Lifting Up a Neighborhood: Is Windsor’s Jarvis Street Poised for Renewal?


Submitted a month ago
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Tom Haushalter

One house on Jarvis Street in Windsor is not like the others. Freshly painted in a bright, almost electric green, with gleaming new windows and doors, resting on elevated blocks it also has a bit of a towering effect.

“About three feet and change,” Bob Haight tells me when I ask how high the house was lifted from its original foundation.

And on this particular street overlooking the Connecticut River, at this particular elevation in the floodplain, a vertical increase of three feet, Haight says, is the difference between nothing happening in this neighborhood and the start of something happening. This house signifies that something.

Mention of “Jarvis Street” in and around Windsor usually elicits a strong response. Depending on who you talk to, the area which technically includes Jarvis, National, Acme, and River Streets, largely lined with small cottage-like homes, is either the epicenter of the town’s crime problem, where you wouldn’t think of walking late at night, or an unusually tight-knit micro-community that looks out for its own. However people think about it, the reality of Jarvis Street’s decaying facades, and how to affordably restore them, has kept property owners and town officials in a kind of paralysis for decades.

A snapshot of the house on Jarvis Street before any work began.


But Haight, under the auspices of the Windsor Improvement Corporation (WIC), a local non-profit that spearheads a number of community revitalization efforts, sees in this bright green house an opportunity with unique potential for the neighborhood and the town.


WIC purchased the property in 2016 and took an experimental approach to its restoration, with the intention of building a roadmap that other homeowners could follow, including guidance on efficiency upgrades, anticipated costs, and bank loan strategy. “This project means we now have a plan for others to be able to do the same,” says Haight.

The first major expense—the one involving lifting the house three feet—is one you can’t avoid. At Jarvis Street’s floodplain elevation, three feet is the threshold by which much else can reasonably happen. It clears a homeowner from needing permits to make further renovations, and it meets the bank’s requirements to qualify for a home improvement loan.

The house stands three feet higher.


What did it cost WIC to lift the house three feet and change? About $15,000, according to Haight, though homes with basements (and sub-level heating systems to raise along with it) would run considerably more.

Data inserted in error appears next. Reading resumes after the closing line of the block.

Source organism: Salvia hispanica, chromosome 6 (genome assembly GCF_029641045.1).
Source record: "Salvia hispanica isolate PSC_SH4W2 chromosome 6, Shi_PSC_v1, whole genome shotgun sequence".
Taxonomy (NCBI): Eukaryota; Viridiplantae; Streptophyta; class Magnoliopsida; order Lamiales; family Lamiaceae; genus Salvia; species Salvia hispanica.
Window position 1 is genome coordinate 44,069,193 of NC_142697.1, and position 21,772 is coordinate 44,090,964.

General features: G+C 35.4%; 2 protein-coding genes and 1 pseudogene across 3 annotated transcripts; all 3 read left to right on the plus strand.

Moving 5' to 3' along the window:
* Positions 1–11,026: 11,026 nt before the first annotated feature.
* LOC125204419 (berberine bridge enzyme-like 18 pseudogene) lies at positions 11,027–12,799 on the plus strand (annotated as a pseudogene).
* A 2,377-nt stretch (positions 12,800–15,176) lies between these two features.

Questions about WIC’s overall investment far exceeding the property’s market value aren’t unfounded, but the organization feels it’s in a unique position to “take in on the chin” and set a replicable example. “We’re trying to make things happen that otherwise wouldn’t,” says Haight. “And if anybody else wants to do something with their house, with our experience we really know how to be helpful.”


Contrary to murmured concerns, though, taxpayers aren’t footing the bill. WIC’s financial obligation to Windsor is through a long-standing revolving loan fund managed by the town, which has financed other historic property restorations, including most recently Stoughton House, now a senior living facility on Main Street. WIC plans to repay the loan with the monthly rent received from the Jarvis Street house.

And that’s the next step: finding a tenant. Someone willing to take a leap of faith, who shares WIC’s vision of a little renaissance by the river.


Katie Gilbert, a local real estate agent and Windsor native who also serves on WIC’s board, is overseeing the rental process, and while she’s all too familiar with Jarvis Street’s public perception, she has an appreciation for the neighborhood. “My father grew up on this street, and I still have family who live down here,” she says. “There are good people here.”

Of the house itself, she says she remembers first exploring the renovated interior, a single occupancy loft-style dwelling. “I thought, ‘I can’t believe how much I like this place!’”


WIC is asking $1,100 a month in rent, which may not be as outrageous as it sounds, given the home’s squeaky-clean amenities and energy efficiency (thanks in part to a heat pump system donated by Vital Communities). According to Haight, other renters on Jarvis pay as much as $950 a month, and even more in utilities
.

Gilbert hopes the old home’s new life changes more than just what outsiders think of Jarvis Street. “One of the challenges will be changing the perception of homeowners here, to get them to see that they can do this, too,” she says. “You want people to have personal pride and to be psyched to come home.”


Click here for a photo journey through the Jarvis Street house restoration and to learn more about the vision for the neighborhood.

This article and "The Lowdown" are a production of Story Kitchen Creative.

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